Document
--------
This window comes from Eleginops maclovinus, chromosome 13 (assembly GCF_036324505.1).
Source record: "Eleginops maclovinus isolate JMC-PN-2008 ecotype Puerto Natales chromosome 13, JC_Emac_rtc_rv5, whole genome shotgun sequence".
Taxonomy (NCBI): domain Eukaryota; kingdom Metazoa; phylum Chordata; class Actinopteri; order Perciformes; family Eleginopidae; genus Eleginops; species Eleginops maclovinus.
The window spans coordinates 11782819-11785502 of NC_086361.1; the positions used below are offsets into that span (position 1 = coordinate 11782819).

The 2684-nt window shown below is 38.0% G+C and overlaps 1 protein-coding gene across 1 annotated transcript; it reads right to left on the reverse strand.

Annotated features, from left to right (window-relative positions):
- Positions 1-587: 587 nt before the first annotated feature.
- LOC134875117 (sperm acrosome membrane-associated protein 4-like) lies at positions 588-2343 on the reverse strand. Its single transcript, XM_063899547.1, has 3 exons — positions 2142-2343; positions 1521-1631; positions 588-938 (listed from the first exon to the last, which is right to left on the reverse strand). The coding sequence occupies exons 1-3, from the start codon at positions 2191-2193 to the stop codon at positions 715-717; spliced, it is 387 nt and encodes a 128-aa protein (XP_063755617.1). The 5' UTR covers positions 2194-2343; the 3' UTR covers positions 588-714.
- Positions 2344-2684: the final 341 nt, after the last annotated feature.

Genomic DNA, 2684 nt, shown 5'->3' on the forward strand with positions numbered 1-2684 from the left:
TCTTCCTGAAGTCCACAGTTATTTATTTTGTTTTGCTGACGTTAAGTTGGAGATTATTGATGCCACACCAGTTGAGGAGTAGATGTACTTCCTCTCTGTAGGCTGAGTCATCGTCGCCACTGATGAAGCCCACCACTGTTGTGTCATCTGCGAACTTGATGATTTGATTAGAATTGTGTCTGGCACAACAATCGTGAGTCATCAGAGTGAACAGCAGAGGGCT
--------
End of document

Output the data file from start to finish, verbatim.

This window comes from Eleginops maclovinus, chromosome 13 (assembly GCF_036324505.1).
Source record: "Eleginops maclovinus isolate JMC-PN-2008 ecotype Puerto Natales chromosome 13, JC_Emac_rtc_rv5, whole genome shotgun sequence".
Taxonomy (NCBI): domain Eukaryota; kingdom Metazoa; phylum Chordata; class Actinopteri; order Perciformes; family Eleginopidae; genus Eleginops; species Eleginops maclovinus.
The window spans coordinates 11782819-11785502 of NC_086361.1; the positions used below are offsets into that span (position 1 = coordinate 11782819).

The 2684-nt window shown below is 38.0% G+C and overlaps 1 protein-coding gene across 1 annotated transcript; it reads right to left on the reverse strand.

Annotated features, from left to right (window-relative positions):
- Positions 1-587: 587 nt before the first annotated feature.
- LOC134875117 (sperm acrosome membrane-associated protein 4-like) lies at positions 588-2343 on the reverse strand. Its single transcript, XM_063899547.1, has 3 exons — positions 2142-2343; positions 1521-1631; positions 588-938 (listed from the first exon to the last, which is right to left on the reverse strand). The coding sequence occupies exons 1-3, from the start codon at positions 2191-2193 to the stop codon at positions 715-717; spliced, it is 387 nt and encodes a 128-aa protein (XP_063755617.1). The 5' UTR covers positions 2194-2343; the 3' UTR covers positions 588-714.
- Positions 2344-2684: the final 341 nt, after the last annotated feature.

Genomic DNA, 2684 nt, shown 5'->3' on the forward strand with positions numbered 1-2684 from the left:
TCTTCCTGAAGTCCACAGTTATTTATTTTGTTTTGCTGACGTTAAGTTGGAGATTATTGATGCCACACCAGTTGAGGAGTAGATGTACTTCCTCTCTGTAGGCTGAGTCATCGTCGCCACTGATGAAGCCCACCACTGTTGTGTCATCTGCGAACTTGATGATTTGATTAGAATTGTGTCTGGCACAACAATCGTGAGTCATCAGAGTGAACAGCAGAGGGCT